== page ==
Unmask your orange negs – EZ conversion of color negative scans

Mar 24, 2024

David Prochnow

Our resident “how-to” project editor, David Prochnow, lives on the Gulf Coast of the United States in Ocean Springs, Mississippi. He brings his expertise at making our photography projects accessible to everyone, from a lengthy stint acting as the Contributing How-To Editor with Popular Science magazine. While you don’t have to actually build each of his projects, reading about these adventures will contribute to your continued overall appreciation of do-it-yourself photography. A collection of David’s best Popular Science projects can be found in the book, “The Big Book of Hacks,” Edited by Doug Cantor.

Unmask your orange negs – EZ conversion of color negative scans

Mar 24, 2024

David Prochnow

Our resident “how-to” project editor, David Prochnow, lives on the Gulf Coast of the United States in Ocean Springs, Mississippi. He brings his expertise at making our photography projects accessible to everyone, from a lengthy stint acting as the Contributing How-To Editor with Popular Science magazine. While you don’t have to actually build each of his projects, reading about these adventures will contribute to your continued overall appreciation of do-it-yourself photography. A collection of David’s best Popular Science projects can be found in the book, “The Big Book of Hacks,” Edited by Doug Cantor.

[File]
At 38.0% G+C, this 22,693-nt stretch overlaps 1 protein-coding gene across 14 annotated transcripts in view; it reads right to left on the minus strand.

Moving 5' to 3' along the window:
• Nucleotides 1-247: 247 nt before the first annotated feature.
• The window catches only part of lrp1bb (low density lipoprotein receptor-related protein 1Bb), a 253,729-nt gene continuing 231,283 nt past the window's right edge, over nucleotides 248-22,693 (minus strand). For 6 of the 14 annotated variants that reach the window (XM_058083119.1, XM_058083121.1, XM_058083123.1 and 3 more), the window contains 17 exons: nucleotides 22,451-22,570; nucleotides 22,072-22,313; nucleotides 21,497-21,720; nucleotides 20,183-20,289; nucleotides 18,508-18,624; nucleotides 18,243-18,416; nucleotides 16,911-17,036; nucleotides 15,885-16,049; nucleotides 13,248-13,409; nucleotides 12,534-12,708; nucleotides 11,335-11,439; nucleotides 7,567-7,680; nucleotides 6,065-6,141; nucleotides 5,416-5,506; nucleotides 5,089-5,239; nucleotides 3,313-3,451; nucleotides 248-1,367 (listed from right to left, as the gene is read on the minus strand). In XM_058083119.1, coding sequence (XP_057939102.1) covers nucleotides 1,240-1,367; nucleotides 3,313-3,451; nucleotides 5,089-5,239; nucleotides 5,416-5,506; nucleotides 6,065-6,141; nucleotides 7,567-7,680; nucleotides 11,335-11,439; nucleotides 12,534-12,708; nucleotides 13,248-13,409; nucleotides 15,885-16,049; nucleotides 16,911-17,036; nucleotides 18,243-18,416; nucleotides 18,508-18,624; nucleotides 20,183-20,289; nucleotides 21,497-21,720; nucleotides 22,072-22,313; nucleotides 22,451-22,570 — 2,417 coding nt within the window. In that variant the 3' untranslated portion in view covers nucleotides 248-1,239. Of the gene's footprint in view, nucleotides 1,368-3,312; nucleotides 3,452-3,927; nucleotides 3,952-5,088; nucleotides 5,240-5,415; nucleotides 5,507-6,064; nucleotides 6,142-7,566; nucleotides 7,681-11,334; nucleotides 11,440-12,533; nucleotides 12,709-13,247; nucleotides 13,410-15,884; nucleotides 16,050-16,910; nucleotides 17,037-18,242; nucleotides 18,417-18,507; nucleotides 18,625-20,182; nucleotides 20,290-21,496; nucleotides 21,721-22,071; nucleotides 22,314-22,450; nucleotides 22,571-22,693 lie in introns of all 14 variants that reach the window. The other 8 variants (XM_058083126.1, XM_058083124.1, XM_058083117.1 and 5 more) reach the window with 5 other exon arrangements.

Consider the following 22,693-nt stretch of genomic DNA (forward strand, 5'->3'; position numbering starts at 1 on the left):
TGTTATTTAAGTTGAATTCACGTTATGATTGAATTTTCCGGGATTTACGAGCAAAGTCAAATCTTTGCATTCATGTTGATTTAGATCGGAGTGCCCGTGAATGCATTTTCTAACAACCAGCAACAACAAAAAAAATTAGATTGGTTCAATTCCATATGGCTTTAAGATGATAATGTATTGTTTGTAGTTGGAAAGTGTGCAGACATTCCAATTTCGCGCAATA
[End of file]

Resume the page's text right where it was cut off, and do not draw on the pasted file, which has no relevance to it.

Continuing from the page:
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From orange negative, to color print, it's just a few clicks and done. This example is from an expired cartridge of 110 film

You know the drill; you’ve got a pile of scanned color negatives. All you need to do is convert them into digital color positives (prints) to upload to your social accounts. After you “invert” them using your fave image editor, each print is covered with a disgusting cyan veil. Ugh! Now what?

A quick online search yields 101 different solutions that vary from “too many steps” to “too confusing.” This just isn’t going to work. There must be a better way.

Luckily, there is a better way…a much better way. How does making just five mouse clicks sound to you? Oh, you like that idea? You betcha, it couldn’t be any easier than using the online Lomography Lomo DigitaLIZA Lab as shown in Figure 1.

Figure 1. Welcome to Lomography Lomo DigitaLIZA Lab, your one-stop site for converting negatives into prints.
Figure 1. Welcome to Lomography Lomo DigitaLIZA Lab, your one-stop site for converting negatives into prints.

It only stands to reason that the same cool cats that bring you crazy film emulsions named “Metropolis,” “LomoChrome Purple,” “Color 92“, and “Redscale XR,” should also have a method for easily converting negatives into picture-perfect prints. Right? And they do.

Ideally, you would make your negative scans using the Lomography scanning solution called DigitaLIZA. This is a suite of handy masks and tools for taking anything that’s a film negative and converting it into a final digital print. You can even use this system to convert 35mm film sequences into an Oscar-worthy movie.

Regardless of how you create your digital negatives, the first step towards achieving digital prints is to point your browser to Lomo DigitaLIZA Lab. You don’t need an account, there isn’t an annoying subscription fee, nor do you need to use the Lomography DigitaLIZA system for making your digital negatives, it’s just click and go.

In an attempt to NOT over-complicate this dead-simple process, here is a sample walkthrough of the entire print production process. Let’s begin by looking at the subject of this presentation in Figure 2.